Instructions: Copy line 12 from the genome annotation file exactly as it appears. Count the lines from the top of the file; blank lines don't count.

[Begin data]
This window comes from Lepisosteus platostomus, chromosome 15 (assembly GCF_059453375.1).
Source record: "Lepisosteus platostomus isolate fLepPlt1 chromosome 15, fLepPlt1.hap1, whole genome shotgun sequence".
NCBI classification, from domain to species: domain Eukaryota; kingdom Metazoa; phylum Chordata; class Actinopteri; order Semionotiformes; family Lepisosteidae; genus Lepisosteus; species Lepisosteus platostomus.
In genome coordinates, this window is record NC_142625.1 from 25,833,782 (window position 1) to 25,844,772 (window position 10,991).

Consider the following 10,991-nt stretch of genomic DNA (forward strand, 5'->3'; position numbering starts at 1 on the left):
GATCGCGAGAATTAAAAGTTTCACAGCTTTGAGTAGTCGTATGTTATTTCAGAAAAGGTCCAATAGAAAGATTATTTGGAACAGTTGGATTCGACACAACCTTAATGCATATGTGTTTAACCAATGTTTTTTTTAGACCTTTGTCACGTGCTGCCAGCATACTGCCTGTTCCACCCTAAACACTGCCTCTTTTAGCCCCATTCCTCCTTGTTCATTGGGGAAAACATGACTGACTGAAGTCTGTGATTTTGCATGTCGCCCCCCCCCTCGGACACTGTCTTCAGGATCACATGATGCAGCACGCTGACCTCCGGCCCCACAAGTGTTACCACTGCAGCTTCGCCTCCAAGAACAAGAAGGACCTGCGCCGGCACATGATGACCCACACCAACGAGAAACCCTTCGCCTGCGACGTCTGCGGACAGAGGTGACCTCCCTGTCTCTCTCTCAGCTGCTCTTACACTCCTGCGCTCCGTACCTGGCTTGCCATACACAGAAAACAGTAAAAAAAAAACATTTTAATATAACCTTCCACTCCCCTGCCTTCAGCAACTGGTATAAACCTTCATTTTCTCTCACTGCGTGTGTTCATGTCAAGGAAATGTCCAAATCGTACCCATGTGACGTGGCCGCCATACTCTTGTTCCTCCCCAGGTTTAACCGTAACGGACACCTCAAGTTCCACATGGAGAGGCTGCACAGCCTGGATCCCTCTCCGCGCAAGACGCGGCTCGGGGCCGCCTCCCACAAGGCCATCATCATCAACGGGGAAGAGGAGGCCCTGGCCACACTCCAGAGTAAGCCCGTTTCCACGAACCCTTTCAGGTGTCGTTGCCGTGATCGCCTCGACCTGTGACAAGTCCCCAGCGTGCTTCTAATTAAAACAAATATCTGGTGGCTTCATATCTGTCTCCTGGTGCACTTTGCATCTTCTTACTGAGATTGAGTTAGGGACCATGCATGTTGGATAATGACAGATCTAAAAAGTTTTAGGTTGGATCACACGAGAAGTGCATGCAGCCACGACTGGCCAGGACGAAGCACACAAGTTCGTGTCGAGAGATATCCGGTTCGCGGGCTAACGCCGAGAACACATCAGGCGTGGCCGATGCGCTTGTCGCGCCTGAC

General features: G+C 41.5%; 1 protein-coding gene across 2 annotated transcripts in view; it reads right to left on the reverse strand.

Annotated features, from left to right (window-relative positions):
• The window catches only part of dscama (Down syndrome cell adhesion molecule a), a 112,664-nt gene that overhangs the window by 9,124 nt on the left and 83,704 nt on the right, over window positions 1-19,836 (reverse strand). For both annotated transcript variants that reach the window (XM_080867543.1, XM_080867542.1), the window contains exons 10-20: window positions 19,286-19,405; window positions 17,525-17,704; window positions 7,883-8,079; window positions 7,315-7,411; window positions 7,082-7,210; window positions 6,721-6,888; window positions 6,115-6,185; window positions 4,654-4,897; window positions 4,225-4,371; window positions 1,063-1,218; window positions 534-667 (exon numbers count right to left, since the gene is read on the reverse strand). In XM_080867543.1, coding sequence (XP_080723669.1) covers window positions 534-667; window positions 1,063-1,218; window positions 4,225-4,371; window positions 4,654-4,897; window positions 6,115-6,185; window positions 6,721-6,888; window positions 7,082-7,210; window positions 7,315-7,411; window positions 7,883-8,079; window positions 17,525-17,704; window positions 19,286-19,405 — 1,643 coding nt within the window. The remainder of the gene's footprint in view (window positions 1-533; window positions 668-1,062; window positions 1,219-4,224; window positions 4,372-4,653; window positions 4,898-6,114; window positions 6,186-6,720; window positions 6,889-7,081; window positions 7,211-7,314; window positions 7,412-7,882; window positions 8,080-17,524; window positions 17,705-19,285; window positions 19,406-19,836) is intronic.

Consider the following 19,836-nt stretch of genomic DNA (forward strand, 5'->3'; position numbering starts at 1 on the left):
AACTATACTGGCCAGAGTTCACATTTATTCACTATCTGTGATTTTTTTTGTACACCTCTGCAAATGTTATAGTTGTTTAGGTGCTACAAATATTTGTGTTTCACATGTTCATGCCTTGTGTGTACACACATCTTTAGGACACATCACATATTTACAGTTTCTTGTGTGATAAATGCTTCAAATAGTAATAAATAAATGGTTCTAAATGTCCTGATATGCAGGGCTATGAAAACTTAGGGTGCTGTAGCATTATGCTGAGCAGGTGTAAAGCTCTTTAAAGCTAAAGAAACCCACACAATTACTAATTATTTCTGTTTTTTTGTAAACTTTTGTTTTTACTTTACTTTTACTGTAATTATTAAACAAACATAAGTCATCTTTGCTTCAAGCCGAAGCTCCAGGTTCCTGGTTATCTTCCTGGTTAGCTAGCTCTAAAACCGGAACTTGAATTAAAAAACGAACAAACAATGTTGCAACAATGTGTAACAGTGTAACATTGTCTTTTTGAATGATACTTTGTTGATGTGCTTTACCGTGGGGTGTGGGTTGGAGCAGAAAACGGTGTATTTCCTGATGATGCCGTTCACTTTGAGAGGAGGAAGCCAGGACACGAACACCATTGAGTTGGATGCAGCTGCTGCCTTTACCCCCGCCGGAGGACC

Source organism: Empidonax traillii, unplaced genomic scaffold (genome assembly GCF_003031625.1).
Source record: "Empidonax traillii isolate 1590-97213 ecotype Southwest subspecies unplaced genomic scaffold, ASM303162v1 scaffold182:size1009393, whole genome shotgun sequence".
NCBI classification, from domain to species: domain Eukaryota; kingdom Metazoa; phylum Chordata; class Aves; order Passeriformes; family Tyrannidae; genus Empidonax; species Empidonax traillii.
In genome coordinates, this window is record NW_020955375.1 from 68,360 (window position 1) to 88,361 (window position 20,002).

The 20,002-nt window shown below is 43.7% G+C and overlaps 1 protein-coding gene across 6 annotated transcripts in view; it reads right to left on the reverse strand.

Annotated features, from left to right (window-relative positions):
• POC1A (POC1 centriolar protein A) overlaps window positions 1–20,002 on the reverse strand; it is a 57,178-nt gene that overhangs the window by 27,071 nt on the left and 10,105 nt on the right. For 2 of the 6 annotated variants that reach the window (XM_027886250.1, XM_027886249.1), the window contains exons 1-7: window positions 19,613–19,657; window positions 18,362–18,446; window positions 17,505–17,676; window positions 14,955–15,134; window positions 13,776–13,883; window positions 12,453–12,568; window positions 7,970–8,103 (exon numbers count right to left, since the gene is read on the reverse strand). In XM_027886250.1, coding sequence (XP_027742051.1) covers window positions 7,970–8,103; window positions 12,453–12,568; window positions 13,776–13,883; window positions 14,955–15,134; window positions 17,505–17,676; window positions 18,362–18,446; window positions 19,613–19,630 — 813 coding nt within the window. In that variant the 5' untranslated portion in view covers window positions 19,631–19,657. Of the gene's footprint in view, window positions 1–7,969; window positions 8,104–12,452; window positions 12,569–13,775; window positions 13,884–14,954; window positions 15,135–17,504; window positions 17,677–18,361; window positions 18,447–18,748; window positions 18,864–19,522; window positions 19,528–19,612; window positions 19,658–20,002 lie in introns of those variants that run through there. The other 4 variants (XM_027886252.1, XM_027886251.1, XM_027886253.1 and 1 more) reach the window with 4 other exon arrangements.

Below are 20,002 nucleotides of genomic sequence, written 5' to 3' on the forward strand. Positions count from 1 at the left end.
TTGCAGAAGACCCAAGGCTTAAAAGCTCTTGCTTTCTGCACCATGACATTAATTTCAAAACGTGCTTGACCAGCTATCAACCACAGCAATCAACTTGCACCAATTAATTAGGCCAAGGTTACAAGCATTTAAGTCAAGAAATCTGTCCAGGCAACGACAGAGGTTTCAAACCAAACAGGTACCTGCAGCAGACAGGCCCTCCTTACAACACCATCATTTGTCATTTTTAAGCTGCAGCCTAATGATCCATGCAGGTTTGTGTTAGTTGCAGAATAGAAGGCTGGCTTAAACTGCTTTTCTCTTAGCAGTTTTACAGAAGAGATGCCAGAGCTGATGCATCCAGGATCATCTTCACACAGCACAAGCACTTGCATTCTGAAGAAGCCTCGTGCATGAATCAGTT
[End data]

Source organism: Empidonax traillii, unplaced genomic scaffold (genome assembly GCF_003031625.1).